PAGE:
NFPA 1600, EMAP and the various professional organizations generate helpful, commendable and applicable tools … but they yet remain on the journey to understanding why academe is so fundamentally different, and therefore how its crisis management tools should be reconsidered.
Standard protocol dictates that we apply currently acceptable benchmarks like NFPA 1600 to these organizations and end up with a NIMS/ICS plan that will work. The good news is that the NFPA tool leaves no stone unturned – more challenging is the time, staff, energy, collaboration, organizational complexities, expertise and unique approach required for an educational institution to use this tool. (Also problematic is the apparent absence of actual rubrics for these tools – lt me know if you find some.)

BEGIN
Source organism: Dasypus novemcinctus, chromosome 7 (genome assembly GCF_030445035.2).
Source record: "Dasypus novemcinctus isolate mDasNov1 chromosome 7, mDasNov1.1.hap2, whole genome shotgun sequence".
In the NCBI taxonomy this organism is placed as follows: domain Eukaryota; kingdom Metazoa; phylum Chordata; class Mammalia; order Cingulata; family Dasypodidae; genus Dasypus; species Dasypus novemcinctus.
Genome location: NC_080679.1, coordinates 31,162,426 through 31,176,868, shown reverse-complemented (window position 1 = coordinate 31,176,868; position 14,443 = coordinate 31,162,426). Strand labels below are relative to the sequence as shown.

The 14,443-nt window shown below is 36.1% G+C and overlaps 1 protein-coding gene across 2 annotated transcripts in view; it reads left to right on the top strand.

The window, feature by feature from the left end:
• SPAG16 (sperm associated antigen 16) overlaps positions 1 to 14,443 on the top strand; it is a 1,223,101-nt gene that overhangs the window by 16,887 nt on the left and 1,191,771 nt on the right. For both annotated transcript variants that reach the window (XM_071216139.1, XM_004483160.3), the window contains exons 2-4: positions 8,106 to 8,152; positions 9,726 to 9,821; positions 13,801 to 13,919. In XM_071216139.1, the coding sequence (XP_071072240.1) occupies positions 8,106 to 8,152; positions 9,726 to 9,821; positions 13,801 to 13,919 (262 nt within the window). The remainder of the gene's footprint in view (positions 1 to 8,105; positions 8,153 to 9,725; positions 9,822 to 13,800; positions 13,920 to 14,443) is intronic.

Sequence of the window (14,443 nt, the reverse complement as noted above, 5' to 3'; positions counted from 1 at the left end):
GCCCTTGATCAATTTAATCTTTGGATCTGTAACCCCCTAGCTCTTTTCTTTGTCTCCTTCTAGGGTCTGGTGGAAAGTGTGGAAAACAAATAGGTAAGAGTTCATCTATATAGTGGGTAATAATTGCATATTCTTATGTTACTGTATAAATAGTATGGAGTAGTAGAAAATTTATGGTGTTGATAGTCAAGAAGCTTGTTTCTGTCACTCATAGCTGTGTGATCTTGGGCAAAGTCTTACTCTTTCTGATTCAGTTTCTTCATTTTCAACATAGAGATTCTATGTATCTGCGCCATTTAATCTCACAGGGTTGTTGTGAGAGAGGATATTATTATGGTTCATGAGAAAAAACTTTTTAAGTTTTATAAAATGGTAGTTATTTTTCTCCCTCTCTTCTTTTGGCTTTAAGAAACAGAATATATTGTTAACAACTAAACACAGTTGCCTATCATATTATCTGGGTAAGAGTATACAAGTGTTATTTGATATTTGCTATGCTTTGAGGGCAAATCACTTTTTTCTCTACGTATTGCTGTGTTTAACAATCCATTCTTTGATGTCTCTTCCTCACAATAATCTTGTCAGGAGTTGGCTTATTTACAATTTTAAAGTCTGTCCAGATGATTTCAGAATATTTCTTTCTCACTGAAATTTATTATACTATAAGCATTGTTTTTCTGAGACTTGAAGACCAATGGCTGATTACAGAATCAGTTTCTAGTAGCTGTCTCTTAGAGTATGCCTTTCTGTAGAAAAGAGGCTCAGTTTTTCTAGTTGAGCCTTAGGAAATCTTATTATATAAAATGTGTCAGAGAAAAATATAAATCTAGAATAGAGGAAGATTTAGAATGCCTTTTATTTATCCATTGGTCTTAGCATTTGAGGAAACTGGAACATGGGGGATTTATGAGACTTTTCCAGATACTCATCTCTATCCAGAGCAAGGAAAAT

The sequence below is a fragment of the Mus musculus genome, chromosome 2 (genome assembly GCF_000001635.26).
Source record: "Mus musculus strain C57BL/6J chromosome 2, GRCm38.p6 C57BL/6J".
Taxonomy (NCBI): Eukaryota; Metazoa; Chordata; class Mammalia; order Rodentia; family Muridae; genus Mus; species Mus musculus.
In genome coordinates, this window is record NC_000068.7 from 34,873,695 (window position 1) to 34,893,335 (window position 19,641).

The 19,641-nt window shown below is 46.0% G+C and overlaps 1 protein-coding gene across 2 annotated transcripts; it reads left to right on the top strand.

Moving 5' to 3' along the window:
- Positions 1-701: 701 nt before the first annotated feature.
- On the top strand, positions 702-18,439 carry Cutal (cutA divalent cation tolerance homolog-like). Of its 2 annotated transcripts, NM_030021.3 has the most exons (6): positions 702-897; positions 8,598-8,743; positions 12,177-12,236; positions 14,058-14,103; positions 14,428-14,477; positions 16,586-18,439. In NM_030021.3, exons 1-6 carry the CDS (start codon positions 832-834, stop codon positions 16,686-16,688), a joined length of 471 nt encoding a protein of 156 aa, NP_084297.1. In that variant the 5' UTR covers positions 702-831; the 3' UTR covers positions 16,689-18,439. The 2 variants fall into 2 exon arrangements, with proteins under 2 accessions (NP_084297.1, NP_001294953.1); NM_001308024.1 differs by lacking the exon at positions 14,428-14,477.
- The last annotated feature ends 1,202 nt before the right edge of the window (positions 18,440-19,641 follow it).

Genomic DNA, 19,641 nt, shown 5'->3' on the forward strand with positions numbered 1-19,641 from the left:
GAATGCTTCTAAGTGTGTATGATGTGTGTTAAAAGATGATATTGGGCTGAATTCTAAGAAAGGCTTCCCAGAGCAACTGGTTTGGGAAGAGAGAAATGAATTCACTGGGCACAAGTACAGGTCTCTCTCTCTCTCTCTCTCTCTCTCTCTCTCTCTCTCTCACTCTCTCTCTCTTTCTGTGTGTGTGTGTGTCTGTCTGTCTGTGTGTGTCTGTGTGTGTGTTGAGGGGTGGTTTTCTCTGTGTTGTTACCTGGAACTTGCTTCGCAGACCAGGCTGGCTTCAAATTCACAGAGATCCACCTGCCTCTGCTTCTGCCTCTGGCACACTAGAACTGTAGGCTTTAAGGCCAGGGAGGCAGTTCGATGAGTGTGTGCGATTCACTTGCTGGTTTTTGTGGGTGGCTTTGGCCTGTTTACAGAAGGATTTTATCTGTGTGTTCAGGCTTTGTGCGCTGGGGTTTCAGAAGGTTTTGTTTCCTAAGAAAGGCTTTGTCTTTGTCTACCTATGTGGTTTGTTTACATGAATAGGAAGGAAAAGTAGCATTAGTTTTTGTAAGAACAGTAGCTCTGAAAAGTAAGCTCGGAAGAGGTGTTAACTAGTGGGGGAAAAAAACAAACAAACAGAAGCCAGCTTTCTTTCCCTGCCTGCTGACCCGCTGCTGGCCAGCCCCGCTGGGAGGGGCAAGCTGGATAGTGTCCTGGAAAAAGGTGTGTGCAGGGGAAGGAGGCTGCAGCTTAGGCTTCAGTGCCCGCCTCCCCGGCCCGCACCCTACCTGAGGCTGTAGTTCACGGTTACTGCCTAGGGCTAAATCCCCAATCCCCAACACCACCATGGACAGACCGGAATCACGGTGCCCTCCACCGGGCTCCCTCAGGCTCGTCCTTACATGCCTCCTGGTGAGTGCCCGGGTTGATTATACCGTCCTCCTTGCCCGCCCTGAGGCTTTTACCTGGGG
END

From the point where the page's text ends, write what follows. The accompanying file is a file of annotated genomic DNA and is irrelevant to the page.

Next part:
If you’ve spent any time in emergency management, especially in traditional settings like business, state or local government, the knowledge available is extensive and thorough. We identify potential hazards and rank them to make the task more manageable, then plug on through the planning process until thoughtful and well-exercised plans are in place.
But have you noticed that the hazard part is getting trickier? Earthquakes, fires, hazmat incidents and even terrorism are certainly better understood than they were ten years ago. But what are we missing? What are the hazards yet to be comprehended which will create unpleasant surprises? [Read more...]